"The refocus on products and developers is a founding theme of Microsoft's DNA; that ensures an ever-improving customer experience going forward," he said via email. "The 'mobile first, cloud first' theme is on-target. This is no longer a PC-centric world, especially in emerging countries."
In a report published in May marking Nadella's first 100 days at the helm, a team of Forrester Research analysts concluded that "he's not a caretaker of 'business as usual' but rather a change agent who has put Microsoft on a bolder path."
"Give away the Windows runtime to drive adoption? Check. Release a native Office app for Apple's iPad? Check. Support Git and other popular continuous delivery tools on Azure? Check. These and other Nadella actions ensure that Microsoft's fortunes will improve," they wrote.
While the vision is pretty clear, the question is whether the execution will be on target, according to Gartner analyst Merv Adrian. "Microsoft now needs to drive its vision into everyday familiarity; people need to know what this will mean to them," he said via email. "The execution will manifest itself in marketing communications, pricing, and how it manages its salesforce. All of those are work in progress and hard to assess at this point."
A departure from Ballmer
With his business acumen, Ballmer was the right CEO for his time, but with the mobility and cloud computing revolution, Microsoft now needs someone with the technology edge and vision that Bill Gates had, according to En Pointe's Hogan.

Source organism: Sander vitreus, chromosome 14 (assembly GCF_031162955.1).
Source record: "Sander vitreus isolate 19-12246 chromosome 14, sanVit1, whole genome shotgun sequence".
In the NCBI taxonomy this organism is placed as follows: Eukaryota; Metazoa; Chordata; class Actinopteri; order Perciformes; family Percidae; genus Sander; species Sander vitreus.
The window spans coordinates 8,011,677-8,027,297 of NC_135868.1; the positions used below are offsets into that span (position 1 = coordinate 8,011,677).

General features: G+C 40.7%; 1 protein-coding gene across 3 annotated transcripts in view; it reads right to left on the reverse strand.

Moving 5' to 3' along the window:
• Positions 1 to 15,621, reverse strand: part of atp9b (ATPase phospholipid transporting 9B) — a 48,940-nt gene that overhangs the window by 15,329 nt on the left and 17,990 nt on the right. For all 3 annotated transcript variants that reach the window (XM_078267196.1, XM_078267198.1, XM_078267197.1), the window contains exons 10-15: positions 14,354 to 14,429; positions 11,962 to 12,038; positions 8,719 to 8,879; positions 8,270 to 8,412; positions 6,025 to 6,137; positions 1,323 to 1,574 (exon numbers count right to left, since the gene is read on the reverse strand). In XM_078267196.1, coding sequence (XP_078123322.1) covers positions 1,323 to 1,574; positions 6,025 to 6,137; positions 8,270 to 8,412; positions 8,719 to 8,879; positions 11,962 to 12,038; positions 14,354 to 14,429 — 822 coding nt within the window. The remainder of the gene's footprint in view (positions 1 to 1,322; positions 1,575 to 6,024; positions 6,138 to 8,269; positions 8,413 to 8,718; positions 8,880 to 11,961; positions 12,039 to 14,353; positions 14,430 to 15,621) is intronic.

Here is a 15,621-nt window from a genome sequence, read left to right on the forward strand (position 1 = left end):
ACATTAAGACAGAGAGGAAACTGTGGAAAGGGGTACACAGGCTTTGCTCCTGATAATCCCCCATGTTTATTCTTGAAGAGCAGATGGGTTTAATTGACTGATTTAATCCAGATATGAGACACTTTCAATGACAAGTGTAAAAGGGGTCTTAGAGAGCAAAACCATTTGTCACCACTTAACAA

Ballmer was bashed during his last years for not responding quickly and effectively enough to the explosion in smartphone and tablet adoption, and to the popularity of cloud computing, in particular software-as-a-service (SaaS).
"At the start of the Ballmer years, Microsoft looked like an innovation company. At the end of the Ballmer years, it looked more like a sales and marketing company," said David Johnson, a Forrester Research analyst, via email.
While Ballmer harvested the success of past innovation through sales and marketing efforts and via a "fast-follower" development strategy, Nadella is setting the stage for new innovation and a quest for leadership, which is a return to Microsoft's philosophical roots, according to Johnson.
Embracing a cross-platform approach
Nadella has been credited with leaving no doubt that under his command, the "Windows first" philosophy of protecting the OS franchise at all costs to other products is no longer in place.
Nadella's first major launch as CEO was the native Office apps for Apple's iPad, a move that Ballmer seemed, for a long time, reluctant to make, possibly out of fear it would hurt Windows and to a lesser extent the fledgling Surface tablets.
Sign up for Computerworld eNewsletters.